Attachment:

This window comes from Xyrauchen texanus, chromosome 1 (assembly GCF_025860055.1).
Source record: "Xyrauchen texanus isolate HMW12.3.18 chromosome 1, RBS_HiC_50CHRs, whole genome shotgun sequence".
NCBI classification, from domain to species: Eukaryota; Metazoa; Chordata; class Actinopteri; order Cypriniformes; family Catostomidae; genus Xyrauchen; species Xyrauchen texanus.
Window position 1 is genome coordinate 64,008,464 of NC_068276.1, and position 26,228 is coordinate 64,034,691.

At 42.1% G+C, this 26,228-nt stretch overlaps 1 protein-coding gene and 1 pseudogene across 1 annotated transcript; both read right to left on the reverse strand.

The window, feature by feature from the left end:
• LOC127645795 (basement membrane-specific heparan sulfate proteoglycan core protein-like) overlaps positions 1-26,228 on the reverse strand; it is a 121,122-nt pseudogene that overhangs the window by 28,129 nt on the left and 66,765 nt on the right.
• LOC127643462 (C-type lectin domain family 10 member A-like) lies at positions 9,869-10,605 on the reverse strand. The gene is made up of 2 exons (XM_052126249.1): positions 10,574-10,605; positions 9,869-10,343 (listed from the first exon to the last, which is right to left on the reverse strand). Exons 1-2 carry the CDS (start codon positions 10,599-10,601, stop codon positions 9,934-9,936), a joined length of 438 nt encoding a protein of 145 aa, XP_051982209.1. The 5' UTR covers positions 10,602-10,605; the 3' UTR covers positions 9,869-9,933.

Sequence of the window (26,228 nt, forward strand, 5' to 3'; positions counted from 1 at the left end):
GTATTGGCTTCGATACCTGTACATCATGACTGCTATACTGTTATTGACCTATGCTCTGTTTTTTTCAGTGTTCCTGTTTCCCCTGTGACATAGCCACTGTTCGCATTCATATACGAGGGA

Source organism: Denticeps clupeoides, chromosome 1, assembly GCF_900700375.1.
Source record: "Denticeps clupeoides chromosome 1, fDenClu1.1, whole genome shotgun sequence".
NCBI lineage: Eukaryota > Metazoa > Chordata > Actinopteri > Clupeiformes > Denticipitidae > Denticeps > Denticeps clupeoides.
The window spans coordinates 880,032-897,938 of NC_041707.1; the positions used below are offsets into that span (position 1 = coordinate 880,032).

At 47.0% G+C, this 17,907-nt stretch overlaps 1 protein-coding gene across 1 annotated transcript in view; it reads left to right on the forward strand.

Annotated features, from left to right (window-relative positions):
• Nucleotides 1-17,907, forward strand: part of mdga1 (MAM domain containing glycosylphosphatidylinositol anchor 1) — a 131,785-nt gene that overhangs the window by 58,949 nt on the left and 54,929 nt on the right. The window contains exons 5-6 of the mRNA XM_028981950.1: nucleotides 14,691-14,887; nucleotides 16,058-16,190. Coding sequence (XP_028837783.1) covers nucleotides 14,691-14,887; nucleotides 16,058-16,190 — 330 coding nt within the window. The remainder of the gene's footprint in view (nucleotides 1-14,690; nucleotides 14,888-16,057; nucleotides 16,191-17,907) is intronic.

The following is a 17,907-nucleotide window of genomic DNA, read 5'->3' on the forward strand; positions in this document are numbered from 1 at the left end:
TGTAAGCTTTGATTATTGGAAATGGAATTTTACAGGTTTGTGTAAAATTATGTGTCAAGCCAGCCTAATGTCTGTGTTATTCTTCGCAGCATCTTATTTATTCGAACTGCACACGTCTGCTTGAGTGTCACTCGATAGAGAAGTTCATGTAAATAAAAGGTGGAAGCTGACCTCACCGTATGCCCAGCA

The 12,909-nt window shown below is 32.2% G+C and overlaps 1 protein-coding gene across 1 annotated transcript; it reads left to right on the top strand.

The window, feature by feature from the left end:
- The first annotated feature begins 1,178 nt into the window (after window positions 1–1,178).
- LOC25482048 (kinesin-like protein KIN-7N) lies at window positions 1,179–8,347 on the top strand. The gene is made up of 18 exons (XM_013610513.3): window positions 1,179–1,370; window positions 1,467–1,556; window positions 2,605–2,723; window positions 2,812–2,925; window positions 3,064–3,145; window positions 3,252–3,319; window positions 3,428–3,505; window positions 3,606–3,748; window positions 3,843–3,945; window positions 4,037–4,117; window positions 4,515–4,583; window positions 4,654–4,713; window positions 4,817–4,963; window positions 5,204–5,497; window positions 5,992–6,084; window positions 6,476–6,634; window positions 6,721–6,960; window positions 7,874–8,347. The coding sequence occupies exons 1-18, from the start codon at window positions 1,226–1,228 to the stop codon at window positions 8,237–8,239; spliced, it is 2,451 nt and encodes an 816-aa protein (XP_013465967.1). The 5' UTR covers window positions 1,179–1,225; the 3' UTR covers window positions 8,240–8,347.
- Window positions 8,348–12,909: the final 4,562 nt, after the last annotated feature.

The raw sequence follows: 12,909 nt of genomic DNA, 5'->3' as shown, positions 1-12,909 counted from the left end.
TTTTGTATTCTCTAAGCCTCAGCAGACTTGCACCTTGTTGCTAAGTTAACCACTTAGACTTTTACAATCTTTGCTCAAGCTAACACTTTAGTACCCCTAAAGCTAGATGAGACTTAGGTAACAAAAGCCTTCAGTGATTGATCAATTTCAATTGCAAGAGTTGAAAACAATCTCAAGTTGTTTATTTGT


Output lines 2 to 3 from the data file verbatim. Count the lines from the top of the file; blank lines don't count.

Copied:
Source record: "Xyrauchen texanus isolate HMW12.3.18 chromosome 1, RBS_HiC_50CHRs, whole genome shotgun sequence".
NCBI classification, from domain to species: Eukaryota; Metazoa; Chordata; class Actinopteri; order Cypriniformes; family Catostomidae; genus Xyrauchen; species Xyrauchen texanus.